Recently, there has been a string of news stories about organizations trying, in one way or another, to improve the work-life balance situation for their employees. Many follow a predictable pattern: Companies identify a specific problem (attrition rates are much higher for new mothers, families with two working parents are particularly stressed for time, employees aren’t taking enough time off work, employee work is cutting into personal time) and create or modify programs to tackle that problem. Who could argue against this approach?
Unfortunately for those seeking simple solutions, the fact is that work-life balance means very different things for different people. The new hire who wants time in the early evening for a GRE prep class, the new mother just returned from maternity leave who struggles balancing work time with baby time, the older employee who needs flexibility during the day to take an elderly parent to appointments, the stressed executive who is taking calls from the beach… these are all examples of employees struggling with work-life balance, but they all present unique sets of problems to the employee and their employer.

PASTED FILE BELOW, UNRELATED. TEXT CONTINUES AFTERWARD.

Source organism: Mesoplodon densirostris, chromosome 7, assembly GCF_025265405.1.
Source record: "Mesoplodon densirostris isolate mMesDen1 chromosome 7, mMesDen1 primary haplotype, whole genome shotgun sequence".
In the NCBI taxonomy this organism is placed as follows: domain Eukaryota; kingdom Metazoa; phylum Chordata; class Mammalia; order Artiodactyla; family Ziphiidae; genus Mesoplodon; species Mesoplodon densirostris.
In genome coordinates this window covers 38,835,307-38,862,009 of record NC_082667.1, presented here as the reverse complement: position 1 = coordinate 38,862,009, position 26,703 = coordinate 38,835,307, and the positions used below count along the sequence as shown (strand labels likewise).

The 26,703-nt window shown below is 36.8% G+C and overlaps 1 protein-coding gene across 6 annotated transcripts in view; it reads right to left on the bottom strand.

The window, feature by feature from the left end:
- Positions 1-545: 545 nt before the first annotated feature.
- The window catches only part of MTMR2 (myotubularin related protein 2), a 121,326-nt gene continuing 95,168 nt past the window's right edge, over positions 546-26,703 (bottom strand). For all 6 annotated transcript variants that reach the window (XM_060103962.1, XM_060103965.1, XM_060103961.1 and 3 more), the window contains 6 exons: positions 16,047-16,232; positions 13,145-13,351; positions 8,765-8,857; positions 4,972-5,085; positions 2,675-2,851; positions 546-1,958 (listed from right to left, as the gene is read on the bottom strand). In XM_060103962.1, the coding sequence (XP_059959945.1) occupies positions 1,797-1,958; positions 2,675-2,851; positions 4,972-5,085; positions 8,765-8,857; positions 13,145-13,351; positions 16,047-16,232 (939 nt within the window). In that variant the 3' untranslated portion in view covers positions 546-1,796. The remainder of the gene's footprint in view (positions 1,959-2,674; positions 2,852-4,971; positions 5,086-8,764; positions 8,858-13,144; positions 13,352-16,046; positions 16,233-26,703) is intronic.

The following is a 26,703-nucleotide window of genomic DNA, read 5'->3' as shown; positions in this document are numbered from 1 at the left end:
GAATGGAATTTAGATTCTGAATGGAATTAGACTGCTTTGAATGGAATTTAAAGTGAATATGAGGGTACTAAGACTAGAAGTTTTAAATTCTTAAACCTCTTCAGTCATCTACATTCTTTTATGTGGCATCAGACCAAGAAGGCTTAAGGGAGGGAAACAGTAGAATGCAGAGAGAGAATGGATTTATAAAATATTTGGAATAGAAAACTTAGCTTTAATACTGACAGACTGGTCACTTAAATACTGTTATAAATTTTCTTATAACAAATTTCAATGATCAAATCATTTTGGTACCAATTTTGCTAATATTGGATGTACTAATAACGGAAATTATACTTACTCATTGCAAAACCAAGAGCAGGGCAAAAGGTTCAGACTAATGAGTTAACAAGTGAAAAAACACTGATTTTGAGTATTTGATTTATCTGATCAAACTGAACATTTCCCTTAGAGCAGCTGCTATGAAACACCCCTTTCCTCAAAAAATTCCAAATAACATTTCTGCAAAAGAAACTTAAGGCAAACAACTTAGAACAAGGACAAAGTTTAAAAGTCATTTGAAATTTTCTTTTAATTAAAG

The problem with narrow, if well-intentioned, responses to broad employee needs like better work-life balance is twofold: They risk satisfying some employees at the expense of others, and they risk convincing management that they’ve adequately addressed a pressing need when they really haven’t. When trade-offs need to be made, organizations risk addressing only the needs of the loudest group, or the one whose problems were most recently in the news.
A better approach is one more organizations are starting to adopt, which focuses on providing the employee with the right amount of flexibility and choice to tailor their own solution to their unique work-life issues. This might take the form of encouraging managers to let employees work remotely, work flexible or non-typical hours, or more easily make arrangements for periods of personal time during working hours. It could take the form of more and more creative cafeteria-style or voluntary benefits, where employees can craft their own benefits package to address their specific situation. In fact, giving employees flexibility is nearly twice as effective as any other company benefit in meeting work-life balance needs.